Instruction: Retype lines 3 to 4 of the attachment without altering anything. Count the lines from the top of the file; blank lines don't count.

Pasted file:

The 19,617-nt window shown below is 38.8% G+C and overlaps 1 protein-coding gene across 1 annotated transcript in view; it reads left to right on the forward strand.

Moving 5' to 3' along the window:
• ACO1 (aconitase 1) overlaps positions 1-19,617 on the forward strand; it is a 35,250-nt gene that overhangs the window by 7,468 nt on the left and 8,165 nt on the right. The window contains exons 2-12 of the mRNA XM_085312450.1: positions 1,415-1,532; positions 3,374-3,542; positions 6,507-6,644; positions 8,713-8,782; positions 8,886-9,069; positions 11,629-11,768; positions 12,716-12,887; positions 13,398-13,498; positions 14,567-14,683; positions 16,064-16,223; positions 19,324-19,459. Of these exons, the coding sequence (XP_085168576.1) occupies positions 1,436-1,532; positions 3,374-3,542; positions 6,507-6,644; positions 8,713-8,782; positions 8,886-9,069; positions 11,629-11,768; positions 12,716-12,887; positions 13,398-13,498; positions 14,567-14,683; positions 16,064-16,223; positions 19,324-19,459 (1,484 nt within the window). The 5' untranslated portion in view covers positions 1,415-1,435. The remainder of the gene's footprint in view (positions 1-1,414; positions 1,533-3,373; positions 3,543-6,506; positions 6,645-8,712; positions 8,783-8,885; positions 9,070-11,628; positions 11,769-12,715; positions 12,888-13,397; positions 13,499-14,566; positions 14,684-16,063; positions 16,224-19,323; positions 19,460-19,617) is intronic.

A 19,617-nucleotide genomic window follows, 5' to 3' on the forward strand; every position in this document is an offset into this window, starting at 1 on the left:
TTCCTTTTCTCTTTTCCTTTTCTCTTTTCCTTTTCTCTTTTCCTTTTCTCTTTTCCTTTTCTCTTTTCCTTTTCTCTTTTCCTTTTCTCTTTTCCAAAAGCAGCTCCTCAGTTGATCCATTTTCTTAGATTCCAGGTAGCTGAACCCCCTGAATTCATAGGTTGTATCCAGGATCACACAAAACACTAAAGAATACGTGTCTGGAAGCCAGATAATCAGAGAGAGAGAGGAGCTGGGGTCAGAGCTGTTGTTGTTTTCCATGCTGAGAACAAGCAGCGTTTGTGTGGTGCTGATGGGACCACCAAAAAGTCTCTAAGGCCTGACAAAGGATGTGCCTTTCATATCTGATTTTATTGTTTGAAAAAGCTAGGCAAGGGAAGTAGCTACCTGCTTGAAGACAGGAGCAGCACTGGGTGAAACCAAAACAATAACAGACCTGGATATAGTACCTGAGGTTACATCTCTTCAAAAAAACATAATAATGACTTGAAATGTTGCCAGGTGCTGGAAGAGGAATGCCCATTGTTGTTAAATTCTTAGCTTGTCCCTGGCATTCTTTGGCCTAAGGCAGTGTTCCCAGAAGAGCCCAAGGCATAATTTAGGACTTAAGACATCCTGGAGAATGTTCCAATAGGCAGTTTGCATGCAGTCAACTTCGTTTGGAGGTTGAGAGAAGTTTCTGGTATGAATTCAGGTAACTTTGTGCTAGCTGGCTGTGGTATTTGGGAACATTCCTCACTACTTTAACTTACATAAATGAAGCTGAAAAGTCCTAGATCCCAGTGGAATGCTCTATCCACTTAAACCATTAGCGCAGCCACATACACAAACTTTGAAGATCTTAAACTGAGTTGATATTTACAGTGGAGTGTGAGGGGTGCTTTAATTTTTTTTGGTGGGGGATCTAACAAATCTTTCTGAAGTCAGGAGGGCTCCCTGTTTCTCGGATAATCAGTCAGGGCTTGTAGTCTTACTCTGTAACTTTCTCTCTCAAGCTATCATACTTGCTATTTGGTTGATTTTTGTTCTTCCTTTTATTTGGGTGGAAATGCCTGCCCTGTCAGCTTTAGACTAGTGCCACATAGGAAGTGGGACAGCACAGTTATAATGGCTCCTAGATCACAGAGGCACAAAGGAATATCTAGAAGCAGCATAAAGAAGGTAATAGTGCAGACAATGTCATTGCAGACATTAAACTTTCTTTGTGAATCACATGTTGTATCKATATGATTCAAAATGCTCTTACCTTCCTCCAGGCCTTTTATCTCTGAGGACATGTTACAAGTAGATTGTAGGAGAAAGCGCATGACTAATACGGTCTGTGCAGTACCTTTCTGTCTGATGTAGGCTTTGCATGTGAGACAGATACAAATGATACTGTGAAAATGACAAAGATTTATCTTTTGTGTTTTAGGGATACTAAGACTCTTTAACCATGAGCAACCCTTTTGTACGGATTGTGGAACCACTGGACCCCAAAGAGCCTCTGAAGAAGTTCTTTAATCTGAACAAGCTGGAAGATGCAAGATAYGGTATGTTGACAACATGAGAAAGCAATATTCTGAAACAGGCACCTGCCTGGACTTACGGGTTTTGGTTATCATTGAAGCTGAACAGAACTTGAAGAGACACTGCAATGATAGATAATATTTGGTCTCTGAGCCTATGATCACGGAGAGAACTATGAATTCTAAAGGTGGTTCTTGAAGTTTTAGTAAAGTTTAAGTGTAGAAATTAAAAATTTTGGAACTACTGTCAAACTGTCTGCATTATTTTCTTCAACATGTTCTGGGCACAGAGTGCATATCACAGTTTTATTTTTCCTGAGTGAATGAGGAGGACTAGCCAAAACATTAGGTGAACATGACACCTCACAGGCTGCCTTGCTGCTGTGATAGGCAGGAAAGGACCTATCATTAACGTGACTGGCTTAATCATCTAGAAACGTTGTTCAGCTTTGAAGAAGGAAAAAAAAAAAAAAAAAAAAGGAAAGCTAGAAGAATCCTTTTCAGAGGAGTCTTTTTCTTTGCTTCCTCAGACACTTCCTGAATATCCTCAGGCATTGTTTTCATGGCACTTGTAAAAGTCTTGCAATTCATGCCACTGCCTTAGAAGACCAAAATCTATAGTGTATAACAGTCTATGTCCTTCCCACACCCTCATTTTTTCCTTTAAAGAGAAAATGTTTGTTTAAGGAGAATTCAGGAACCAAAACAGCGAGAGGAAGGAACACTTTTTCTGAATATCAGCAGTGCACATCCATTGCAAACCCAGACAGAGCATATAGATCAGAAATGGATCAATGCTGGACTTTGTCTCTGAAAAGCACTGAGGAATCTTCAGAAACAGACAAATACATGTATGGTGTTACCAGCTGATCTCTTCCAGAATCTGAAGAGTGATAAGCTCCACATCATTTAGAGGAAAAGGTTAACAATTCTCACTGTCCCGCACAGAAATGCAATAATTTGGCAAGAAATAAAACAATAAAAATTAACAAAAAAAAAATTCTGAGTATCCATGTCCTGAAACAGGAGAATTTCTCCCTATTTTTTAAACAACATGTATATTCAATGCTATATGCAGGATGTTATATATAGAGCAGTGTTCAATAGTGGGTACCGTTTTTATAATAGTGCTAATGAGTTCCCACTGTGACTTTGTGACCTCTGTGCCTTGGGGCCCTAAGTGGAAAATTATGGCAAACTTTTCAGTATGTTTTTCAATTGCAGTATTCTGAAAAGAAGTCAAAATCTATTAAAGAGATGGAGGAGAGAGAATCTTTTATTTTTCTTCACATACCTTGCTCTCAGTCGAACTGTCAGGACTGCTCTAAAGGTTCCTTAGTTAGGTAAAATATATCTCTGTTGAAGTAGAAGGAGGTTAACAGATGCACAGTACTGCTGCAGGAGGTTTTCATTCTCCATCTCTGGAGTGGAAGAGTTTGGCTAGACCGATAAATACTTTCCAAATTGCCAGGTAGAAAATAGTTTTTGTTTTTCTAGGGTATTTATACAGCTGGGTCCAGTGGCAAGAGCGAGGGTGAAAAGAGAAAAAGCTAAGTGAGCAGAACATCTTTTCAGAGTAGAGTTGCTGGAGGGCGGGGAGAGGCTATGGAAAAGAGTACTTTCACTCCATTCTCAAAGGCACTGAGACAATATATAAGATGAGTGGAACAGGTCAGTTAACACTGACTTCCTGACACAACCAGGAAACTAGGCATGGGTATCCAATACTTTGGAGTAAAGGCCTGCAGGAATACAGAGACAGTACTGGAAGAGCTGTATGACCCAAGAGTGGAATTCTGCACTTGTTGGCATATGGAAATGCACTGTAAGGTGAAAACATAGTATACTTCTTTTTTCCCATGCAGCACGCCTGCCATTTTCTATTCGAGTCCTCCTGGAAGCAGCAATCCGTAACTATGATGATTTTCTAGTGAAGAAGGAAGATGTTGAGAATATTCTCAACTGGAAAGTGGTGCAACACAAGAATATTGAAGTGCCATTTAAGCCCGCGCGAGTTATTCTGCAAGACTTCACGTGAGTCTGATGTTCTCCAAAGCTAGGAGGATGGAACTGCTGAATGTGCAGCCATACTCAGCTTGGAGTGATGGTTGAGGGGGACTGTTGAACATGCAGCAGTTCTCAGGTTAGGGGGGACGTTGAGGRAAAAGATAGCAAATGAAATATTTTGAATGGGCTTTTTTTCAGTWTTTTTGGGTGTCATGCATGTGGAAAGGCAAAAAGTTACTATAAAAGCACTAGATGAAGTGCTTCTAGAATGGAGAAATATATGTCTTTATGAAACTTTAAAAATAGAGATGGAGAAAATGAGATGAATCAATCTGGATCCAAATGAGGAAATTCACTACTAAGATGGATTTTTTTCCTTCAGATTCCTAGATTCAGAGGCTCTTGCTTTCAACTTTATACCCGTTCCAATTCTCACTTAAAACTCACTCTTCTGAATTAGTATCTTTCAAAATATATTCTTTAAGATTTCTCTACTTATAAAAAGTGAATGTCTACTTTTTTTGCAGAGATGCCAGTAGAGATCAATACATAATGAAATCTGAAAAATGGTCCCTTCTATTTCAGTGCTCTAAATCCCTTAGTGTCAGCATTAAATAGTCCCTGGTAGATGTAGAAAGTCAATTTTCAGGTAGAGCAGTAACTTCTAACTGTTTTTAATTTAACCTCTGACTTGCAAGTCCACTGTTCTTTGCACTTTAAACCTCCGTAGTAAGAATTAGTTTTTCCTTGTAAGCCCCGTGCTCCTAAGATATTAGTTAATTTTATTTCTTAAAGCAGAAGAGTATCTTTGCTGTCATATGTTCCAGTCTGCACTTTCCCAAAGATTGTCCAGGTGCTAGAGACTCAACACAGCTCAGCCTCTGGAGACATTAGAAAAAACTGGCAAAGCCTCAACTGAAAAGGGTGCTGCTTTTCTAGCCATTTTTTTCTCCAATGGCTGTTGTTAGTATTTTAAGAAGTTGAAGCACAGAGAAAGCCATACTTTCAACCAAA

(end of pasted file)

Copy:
• ACO1 (aconitase 1) overlaps positions 1-19,617 on the forward strand; it is a 35,250-nt gene that overhangs the window by 7,468 nt on the left and 8,165 nt on the right. The window contains exons 2-12 of the mRNA XM_085312450.1: positions 1,415-1,532; positions 3,374-3,542; positions 6,507-6,644; positions 8,713-8,782; positions 8,886-9,069; positions 11,629-11,768; positions 12,716-12,887; positions 13,398-13,498; positions 14,567-14,683; positions 16,064-16,223; positions 19,324-19,459. Of these exons, the coding sequence (XP_085168576.1) occupies positions 1,436-1,532; positions 3,374-3,542; positions 6,507-6,644; positions 8,713-8,782; positions 8,886-9,069; positions 11,629-11,768; positions 12,716-12,887; positions 13,398-13,498; positions 14,567-14,683; positions 16,064-16,223; positions 19,324-19,459 (1,484 nt within the window). The 5' untranslated portion in view covers positions 1,415-1,435. The remainder of the gene's footprint in view (positions 1-1,414; positions 1,533-3,373; positions 3,543-6,506; positions 6,645-8,712; positions 8,783-8,885; positions 9,070-11,628; positions 11,769-12,715; positions 12,888-13,397; positions 13,499-14,566; positions 14,684-16,063; positions 16,224-19,323; positions 19,460-19,617) is intronic.

A 19,617-nucleotide genomic window follows, 5' to 3' on the forward strand; every position in this document is an offset into this window, starting at 1 on the left: